The editorial categories are research topics that have guided researchers during the recovery phase and continue to be the impetus behind the Documents Project’s digital archive and the Critical Documents book series. Developed by the project’s Editorial Board, each of the teams analyzed this framework and adapted it to their local contexts in developing their research objectives and work plans during the Recovery Phase. Learn more on the Editorial Framework page.
Charlotte Moser begins her review of the 1977 exhibition Dale Gas: Chicano Art of Texas by stating its importance as the first major exhibition of Chicano art in Texas. Moser also describes the size of the show in terms of number of artworks and discusses the role of the curator, Santos Martinez. Moser also provides a short history of the artist collective Con Safo and its connection to the exhibition by way of Martinez who was a member. Subsequent paragraphs discuss the work of many of the artists included: Jesse Treviño, César Martinez, and Carmen Lomas Garza. In her review of the artwork, Moser describes the quality as ranging from “expertly conceived and executed” to “amateurish and naive.”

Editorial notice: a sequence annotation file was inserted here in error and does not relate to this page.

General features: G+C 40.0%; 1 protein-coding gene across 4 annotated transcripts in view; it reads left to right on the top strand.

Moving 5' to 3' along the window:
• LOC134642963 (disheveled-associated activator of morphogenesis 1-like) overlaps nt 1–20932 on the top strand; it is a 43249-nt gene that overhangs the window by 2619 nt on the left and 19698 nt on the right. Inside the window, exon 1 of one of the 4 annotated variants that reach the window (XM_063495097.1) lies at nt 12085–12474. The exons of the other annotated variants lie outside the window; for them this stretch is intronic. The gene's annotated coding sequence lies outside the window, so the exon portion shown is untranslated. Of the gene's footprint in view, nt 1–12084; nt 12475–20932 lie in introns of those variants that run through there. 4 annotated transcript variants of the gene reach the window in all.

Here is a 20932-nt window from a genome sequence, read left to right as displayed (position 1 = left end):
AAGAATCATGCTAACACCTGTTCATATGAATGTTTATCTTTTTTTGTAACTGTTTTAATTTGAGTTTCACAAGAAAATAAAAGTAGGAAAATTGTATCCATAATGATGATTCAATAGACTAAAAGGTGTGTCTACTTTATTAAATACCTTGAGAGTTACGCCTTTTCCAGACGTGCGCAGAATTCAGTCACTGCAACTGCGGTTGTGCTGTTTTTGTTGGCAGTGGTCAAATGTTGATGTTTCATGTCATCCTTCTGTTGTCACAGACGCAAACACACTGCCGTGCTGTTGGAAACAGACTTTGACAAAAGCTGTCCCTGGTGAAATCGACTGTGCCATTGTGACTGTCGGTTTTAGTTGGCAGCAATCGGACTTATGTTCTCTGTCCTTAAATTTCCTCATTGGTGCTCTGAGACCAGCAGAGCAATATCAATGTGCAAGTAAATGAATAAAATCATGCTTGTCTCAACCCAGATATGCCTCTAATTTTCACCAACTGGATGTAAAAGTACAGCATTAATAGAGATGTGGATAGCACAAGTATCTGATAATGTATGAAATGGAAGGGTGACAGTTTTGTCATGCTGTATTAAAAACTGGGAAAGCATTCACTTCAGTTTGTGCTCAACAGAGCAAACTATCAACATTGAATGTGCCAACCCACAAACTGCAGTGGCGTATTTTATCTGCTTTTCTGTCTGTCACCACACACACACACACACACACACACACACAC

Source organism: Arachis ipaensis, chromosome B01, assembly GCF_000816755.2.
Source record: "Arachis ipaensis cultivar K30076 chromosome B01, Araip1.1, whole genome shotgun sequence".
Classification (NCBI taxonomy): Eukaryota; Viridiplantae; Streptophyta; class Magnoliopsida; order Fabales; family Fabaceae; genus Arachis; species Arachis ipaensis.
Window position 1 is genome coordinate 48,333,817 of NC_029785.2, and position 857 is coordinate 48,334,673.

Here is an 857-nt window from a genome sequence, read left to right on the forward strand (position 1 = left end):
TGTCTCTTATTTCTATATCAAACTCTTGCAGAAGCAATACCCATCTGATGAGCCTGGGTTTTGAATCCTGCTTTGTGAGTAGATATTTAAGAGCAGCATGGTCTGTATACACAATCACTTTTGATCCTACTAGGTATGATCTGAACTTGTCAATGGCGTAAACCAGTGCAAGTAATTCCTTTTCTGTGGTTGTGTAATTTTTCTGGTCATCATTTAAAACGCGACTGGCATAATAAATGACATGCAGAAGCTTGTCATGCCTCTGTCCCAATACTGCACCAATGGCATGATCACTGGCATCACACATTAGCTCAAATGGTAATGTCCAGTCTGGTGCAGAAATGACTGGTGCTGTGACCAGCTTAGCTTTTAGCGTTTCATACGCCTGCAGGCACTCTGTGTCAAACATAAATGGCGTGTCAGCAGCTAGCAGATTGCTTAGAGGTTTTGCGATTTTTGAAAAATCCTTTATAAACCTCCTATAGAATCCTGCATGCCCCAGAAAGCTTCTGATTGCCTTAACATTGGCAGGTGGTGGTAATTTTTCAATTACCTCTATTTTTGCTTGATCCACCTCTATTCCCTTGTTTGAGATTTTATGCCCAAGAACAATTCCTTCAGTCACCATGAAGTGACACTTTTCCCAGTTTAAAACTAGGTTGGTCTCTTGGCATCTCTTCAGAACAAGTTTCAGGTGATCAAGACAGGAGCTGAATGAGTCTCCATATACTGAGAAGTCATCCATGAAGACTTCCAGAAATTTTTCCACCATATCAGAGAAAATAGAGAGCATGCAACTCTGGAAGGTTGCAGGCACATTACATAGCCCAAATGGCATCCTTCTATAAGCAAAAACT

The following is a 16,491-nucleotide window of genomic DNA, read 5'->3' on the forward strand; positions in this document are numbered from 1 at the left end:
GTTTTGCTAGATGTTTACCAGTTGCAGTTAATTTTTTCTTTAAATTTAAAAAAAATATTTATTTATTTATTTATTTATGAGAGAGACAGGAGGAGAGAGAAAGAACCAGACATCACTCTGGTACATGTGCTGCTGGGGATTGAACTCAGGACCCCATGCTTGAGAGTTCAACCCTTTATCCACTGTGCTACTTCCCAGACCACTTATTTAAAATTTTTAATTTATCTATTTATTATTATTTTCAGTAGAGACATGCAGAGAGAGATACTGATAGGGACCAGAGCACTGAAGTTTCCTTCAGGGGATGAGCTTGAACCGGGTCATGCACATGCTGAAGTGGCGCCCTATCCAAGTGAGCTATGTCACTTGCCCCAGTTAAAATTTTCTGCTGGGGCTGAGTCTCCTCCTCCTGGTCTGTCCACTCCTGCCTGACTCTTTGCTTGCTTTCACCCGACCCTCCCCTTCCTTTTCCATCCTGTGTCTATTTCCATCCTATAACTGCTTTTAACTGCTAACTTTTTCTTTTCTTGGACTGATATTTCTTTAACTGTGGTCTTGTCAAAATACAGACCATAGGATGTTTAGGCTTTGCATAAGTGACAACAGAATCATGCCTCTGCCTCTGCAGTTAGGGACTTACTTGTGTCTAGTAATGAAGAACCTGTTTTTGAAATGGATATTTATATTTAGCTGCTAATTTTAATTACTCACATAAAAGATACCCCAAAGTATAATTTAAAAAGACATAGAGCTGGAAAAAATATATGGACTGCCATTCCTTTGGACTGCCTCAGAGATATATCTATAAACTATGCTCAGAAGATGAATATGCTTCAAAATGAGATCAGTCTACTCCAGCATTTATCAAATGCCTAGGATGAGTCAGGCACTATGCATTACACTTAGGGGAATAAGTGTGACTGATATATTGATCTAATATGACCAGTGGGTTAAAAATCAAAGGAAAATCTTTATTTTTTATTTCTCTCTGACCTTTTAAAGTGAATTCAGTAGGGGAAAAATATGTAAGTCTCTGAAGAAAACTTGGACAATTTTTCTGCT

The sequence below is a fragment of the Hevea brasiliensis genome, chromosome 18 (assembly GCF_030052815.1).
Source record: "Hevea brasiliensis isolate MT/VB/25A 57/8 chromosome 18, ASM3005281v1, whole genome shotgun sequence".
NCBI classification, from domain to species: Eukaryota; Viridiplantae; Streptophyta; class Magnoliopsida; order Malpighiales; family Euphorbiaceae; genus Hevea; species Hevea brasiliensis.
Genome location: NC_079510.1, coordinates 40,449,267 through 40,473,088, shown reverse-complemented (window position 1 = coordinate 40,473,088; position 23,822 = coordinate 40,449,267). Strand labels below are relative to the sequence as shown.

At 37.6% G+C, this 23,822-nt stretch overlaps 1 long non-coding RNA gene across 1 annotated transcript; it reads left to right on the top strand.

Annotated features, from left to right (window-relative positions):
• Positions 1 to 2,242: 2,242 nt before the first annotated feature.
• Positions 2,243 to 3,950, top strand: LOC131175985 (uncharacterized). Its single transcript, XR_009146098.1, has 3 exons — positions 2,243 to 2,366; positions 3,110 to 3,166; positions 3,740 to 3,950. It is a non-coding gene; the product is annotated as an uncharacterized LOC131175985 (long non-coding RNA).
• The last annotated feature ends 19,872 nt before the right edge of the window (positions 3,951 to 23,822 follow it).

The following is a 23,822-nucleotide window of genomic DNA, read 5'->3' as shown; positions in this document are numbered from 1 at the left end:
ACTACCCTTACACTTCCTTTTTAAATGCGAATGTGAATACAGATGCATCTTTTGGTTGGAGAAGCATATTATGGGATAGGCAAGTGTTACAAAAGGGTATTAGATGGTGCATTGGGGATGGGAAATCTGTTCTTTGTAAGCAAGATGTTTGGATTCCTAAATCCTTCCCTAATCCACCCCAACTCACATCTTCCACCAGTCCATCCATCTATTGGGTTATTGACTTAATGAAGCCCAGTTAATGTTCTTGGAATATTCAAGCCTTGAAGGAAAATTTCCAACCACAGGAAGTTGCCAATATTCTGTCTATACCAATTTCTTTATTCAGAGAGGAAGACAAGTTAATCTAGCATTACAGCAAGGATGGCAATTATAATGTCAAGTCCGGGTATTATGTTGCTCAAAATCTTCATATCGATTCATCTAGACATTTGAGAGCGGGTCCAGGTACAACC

Charlotte Moser wrote the review of Dale Gas, organized by the Contemporary Art Museum in Houston, while she was the art critic for the Houston Chronicle. As such, it is one of the very few extensive (in this case a full page) reviews in a major mainstream press for a Chicano art show. It provides good documentation of the exhibition’s genesis and several photographs of the artwork. The review’s aesthetic assessment also reveals Moser’s (and other art critics) overall attempts to negotiate the unfamiliar iconography and bilingual references. Moser prefaces her remarks by saying that Santos Martinez’s curatorial intent was to introduce Chicano art to what she terms “middle-class America.” This presupposes that Chicanos are not found in America’s middle class, a claim she leaves unaddressed. Also characteristic of the level of artistic review given to Chicano art by mainstream critics is Moser’s use of such ethnocentric terms as “primitivistic style” in reference to César Martinez’s prints.